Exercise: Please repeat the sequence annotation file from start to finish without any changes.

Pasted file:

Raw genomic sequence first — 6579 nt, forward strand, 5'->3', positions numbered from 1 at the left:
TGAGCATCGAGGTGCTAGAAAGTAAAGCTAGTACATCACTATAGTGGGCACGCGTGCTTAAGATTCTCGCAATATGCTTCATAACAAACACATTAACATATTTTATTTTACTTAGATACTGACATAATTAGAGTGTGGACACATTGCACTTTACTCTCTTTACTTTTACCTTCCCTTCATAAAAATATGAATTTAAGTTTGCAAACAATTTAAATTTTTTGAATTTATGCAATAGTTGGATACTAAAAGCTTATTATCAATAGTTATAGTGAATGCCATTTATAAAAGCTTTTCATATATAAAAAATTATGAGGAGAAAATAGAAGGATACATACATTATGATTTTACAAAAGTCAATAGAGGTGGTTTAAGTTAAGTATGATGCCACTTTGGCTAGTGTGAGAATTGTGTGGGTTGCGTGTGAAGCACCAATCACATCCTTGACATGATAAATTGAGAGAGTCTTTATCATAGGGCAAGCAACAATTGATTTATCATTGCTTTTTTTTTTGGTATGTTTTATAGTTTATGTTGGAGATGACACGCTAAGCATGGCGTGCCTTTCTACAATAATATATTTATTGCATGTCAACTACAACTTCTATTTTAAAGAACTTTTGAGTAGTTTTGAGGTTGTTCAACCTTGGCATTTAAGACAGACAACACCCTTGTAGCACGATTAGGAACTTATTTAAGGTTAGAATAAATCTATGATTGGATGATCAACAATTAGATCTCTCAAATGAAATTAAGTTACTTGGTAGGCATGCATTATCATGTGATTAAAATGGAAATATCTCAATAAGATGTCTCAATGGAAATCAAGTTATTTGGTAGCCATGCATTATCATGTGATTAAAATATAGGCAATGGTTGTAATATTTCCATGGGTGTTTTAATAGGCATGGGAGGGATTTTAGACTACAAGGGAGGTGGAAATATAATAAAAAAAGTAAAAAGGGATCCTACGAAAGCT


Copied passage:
Raw genomic sequence first — 6579 nt, forward strand, 5'->3', positions numbered from 1 at the left:
TGAGCATCGAGGTGCTAGAAAGTAAAGCTAGTACATCACTATAGTGGGCACGCGTGCTTAAGATTCTCGCAATATGCTTCATAACAAACACATTAACATATTTTATTTTACTTAGATACTGACATAATTAGAGTGTGGACACATTGCACTTTACTCTCTTTACTTTTACCTTCCCTTCATAAAAATATGAATTTAAGTTTGCAAACAATTTAAATTTTTTGAATTTATGCAATAGTTGGATACTAAAAGCTTATTATCAATAGTTATAGTGAATGCCATTTATAAAAGCTTTTCATATATAAAAAATTATGAGGAGAAAATAGAAGGATACATACATTATGATTTTACAAAAGTCAATAGAGGTGGTTTAAGTTAAGTATGATGCCACTTTGGCTAGTGTGAGAATTGTGTGGGTTGCGTGTGAAGCACCAATCACATCCTTGACATGATAAATTGAGAGAGTCTTTATCATAGGGCAAGCAACAATTGATTTATCATTGCTTTTTTTTTTGGTATGTTTTATAGTTTATGTTGGAGATGACACGCTAAGCATGGCGTGCCTTTCTACAATAATATATTTATTGCATGTCAACTACAACTTCTATTTTAAAGAACTTTTGAGTAGTTTTGAGGTTGTTCAACCTTGGCATTTAAGACAGACAACACCCTTGTAGCACGATTAGGAACTTATTTAAGGTTAGAATAAATCTATGATTGGATGATCAACAATTAGATCTCTCAAATGAAATTAAGTTACTTGGTAGGCATGCATTATCATGTGATTAAAATGGAAATATCTCAATAAGATGTCTCAATGGAAATCAAGTTATTTGGTAGCCATGCATTATCATGTGATTAAAATATAGGCAATGGTTGTAATATTTCCATGGGTGTTTTAATAGGCATGGGAGGGATTTTAGACTACAAGGGAGGTGGAAATATAATAAAAAAAGTAAAAAGGGATCCTACGAAAGCT